The Brain Comes Alive on Kent State’s Campus
Can I loft my bed?
Is there a dining hall near my residence hall?
Where am I able to park on campus?
To answer these questions, students can ask The Brain on campus. Yes, that brain – the sculpture by Kent State Professor Emeritus of Art Brinsley Tyrrell located near Merrill Hall.
The project was created to help students feel comfortable asking questions about Kent State University. Students are able to contact The Brain with questions about anything Kent State-related without the pressure of figuring out who to ask. In short, they can ask the all-knowing brain.
Bob Louis, assistant vice president of new media communications; Phil Soencksen, writer for marketing communications; Nicole Losi, director of social media; and other employees at University Communications and Marketing have worked to complete this project. The goal is to help students feel more connected and engaged with the university, in alignment with being distinctively Kent State.
Mr. Soencksen contributed to the project as a writer and helped – forgive the pun – brainstorm the idea in response to summer melt.
“The Brain, at its foundation, answers questions from students, alumni and parents,” Mr. Soencksen says. “Summer melt is the phenomenon that occurs when committed students don’t show up come the start of classes in the fall.”
The Brain has been an integral part in the solution to this issue.
“This kept engagement over the summer and answered all the little things you worry about,” Mr. Soencksen says. “All of these little questions that pop into your head as an incoming freshman coming out of high school and don’t know anything about the college experience, you can ask The Brain.”
Prospective students, enrolled students and even parents are able to email The Brain in order to ask questions they have about Kent State.
“This email address allows you to send questions to askthebrain [at] kent.edu,” Mr. Soencksen says. “The Brain will answer you and also gives you links to the website or other people who can help you.”
When The Brain feature launched, more than 100 questions flooded in.
“It gives incoming students 24/7 access to ask questions, and they get a quick response,” Mr. Soencksen says. “They’re not bothering anyone. If they’re shy, they don’t have to hunt down the right department, phone number or person.”
Mr. Louis directed the team who created The Brain campaign with the intention to help bring a new character to campus while helping students feel engaged.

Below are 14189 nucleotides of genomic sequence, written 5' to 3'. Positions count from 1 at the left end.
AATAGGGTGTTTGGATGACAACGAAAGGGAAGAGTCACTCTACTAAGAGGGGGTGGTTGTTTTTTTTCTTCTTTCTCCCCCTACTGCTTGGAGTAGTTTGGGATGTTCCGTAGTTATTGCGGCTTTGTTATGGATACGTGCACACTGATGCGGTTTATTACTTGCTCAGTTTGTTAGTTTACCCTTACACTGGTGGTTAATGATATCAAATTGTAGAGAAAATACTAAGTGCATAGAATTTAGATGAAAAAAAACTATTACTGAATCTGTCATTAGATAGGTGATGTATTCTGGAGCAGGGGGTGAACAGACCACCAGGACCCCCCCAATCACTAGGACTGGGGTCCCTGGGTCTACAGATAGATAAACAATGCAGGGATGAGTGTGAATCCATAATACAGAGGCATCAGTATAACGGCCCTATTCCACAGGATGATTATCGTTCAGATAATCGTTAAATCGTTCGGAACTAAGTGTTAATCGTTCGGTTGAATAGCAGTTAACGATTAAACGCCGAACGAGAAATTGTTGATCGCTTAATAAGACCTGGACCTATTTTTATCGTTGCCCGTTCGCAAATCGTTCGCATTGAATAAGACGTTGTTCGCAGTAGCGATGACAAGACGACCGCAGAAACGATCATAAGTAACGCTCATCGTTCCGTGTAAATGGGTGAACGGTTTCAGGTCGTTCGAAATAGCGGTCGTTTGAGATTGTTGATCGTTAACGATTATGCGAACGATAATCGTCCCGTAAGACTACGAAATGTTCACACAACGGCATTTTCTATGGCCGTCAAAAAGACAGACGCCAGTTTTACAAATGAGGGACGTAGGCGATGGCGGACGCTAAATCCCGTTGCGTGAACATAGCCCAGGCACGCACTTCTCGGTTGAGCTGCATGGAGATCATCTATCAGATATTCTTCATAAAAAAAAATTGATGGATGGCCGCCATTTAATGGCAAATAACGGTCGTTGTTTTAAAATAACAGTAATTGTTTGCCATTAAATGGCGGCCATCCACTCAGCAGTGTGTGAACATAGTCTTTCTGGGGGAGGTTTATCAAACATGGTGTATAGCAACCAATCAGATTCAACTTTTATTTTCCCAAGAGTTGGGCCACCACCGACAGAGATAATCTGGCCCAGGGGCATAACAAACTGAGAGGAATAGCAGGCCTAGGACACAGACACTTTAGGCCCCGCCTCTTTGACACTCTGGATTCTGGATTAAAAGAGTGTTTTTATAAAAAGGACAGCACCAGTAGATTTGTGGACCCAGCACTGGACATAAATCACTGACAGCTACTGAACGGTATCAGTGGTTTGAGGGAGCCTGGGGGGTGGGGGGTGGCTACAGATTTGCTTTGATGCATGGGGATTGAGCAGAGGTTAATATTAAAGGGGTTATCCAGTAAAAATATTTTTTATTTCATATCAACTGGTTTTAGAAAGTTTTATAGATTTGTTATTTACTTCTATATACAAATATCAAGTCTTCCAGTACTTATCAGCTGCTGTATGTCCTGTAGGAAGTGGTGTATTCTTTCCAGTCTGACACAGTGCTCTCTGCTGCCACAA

“What if The Brain became a persona and became the voice for the brand of Kent State, distinctively Kent State,” Mr. Louis says. “There was this atmosphere at Kent State, that you could be different, you could be quirky, and that was fine because we are going to allow you to become what you want to be and even more than you wanted to be.”
The creative team at University Communications and Marketing saw unused potential with the brain statue on the Kent Campus, so the team brought the statue to life.
“There wasn’t a lot of ‘you can’t do this, that’s odd’ when pitching the idea; it was ‘that’s kind of odd – let’s do it,’” Mr. Louis says. “The question after the original proposal was, ‘OK, how do we use this?’”
The Brain was a hit the first day it was launched.
“We had more hits on that within a 24-hour period on Instagram than we’ve had with anything,” Mr. Louis says. “So it proved to be very successful.”
“We reached 26,000 views on Twitter alone, and over 50,000 across all social media channels,” Mr. Louis says. “That’s just putting it out there and letting it do its thing. The Brain is something that you can say is really Kent State.”
Mr. Louis found this useful to build relationships with the students coming to Kent State.
The first priority on A Strategic Roadmap to a Distinctive Kent State is students first, and The Brain helps fulfill that priority.
“Staff are here because they want to help students, so this allowed us to have a conversation and be helpful,” Mr. Louis says. “We want to help you, and here’s an easy way to get answers to your questions.”
The Brain is here to stay.
“The Brain has life beyond summer melt as part of an ongoing campaign to foster student retention by answering questions year-round and also offering students access to resources during high-stress times like mid-terms and finals week,” Mr. Soencksen says. “The Brain is also used as a fun, informal way to share year-round holiday greetings and other announcements with our Kent State family.”
You are likely to see more of what The Brain has to offer.
To ask The Brain a question, email your question to askthebrain [at] kent.edu. The learn more about The Brain, visit www.kent.edu/brain.
For more information about University Communications and Marketing, visit www.kent.edu/ucm.